It is a federal crime to lie on a FFL background check. In 2010, 80,000 background checks were found to be fraudulent. The federal government prosecuted 44 of those. Mother Jones also claims that 40% of gun sales are private and don't require a background check. The study that produced that number found that the majority of that 40% were within a family or between friends.
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Old February 2, 2013, 06:35 PM   #17
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Myth #3...

One particular so-called "myth" got my attention because it strikes rather close to home. It's the second one under #3, "An Armed Society Is A Polite Society":
Originally Posted by MJ
• Among Texans convicted of serious crimes, those with concealed-handgun licenses were sentenced for threatening someone with a firearm 4.8 times more than those without.
The link leads to an article titled "When Concealed Handgun Licensees Break Bad: Criminal Convictions of Concealed Handgun Licensees in Texas, 2001–2009", published in the Jan 2013 issue of the American Journal of Public Health. You have to pay to download the article from the website, so it seems that few of us in the shooting community have read the whole thing. However, I was able to download it from the research database on my local library website.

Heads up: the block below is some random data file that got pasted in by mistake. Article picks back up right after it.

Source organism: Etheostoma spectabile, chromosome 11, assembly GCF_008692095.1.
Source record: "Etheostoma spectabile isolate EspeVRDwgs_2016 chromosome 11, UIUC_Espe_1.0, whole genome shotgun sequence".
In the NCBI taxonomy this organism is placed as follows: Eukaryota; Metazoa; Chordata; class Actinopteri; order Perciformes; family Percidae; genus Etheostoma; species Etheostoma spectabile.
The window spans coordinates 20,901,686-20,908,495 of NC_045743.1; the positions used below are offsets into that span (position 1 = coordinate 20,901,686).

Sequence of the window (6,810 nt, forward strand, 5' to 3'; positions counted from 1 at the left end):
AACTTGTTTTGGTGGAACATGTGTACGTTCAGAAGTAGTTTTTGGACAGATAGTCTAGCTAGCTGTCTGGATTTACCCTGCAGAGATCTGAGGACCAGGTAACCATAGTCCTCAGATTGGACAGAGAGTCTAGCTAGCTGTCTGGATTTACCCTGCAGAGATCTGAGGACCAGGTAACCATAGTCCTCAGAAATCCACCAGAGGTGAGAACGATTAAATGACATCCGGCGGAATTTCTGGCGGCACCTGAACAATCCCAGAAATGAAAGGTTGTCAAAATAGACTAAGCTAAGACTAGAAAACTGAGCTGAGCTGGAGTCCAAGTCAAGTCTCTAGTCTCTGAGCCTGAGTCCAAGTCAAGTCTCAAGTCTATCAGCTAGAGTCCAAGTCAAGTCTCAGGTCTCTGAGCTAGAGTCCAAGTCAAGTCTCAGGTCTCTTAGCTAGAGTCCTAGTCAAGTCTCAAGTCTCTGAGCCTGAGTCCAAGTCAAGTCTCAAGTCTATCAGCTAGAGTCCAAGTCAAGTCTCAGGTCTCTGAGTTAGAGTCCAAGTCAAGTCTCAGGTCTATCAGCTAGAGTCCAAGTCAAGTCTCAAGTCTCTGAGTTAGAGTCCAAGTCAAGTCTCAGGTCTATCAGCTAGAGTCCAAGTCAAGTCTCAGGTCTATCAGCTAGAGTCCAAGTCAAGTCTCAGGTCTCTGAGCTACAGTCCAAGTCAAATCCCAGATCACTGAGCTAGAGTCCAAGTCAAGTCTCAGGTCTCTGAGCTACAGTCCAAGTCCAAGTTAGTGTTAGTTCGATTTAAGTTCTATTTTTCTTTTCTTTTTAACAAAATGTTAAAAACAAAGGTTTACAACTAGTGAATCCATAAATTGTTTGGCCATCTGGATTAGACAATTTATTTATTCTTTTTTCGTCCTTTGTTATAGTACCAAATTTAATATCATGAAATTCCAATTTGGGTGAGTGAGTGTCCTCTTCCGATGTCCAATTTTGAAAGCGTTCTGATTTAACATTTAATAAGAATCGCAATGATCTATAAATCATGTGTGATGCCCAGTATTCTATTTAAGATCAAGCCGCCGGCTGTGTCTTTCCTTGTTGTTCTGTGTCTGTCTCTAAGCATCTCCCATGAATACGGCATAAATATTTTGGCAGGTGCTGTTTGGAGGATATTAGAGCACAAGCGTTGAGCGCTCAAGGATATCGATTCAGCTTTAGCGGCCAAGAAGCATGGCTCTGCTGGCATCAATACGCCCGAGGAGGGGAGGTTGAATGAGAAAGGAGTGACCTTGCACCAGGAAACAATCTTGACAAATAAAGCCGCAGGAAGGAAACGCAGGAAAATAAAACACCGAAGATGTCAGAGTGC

After reading the article, I believe that the summary in MJ is a cherry-picked misrepresentation of the study's contents, and I find many aspects of the study to be flawed, particularly the 4.8/4.7 figure (more on that discrepancy below).

Problem #1: The study uses cherry-picked data.

The data used in the study was from the Texas DPS Concealed Handgun Conviction Rates database, which is conveniently accessible below:

First, the study only included the years 2001 through 2009 because, from the article...
Originally Posted by AJPH
...this range provided a view of current criminality and yielded a large enough number of convictions of CHL holders to make the results relatively stable.
Presumptive translation: "We excluded 1996 thru 2000, 2010, and 2011 because they didn't give us the dramatic results we were after."

Second, the study does not compare apples to apples. It compares convictions to arrests, and backs up this methodology with specious and circular reasoning:
Originally Posted by AJPH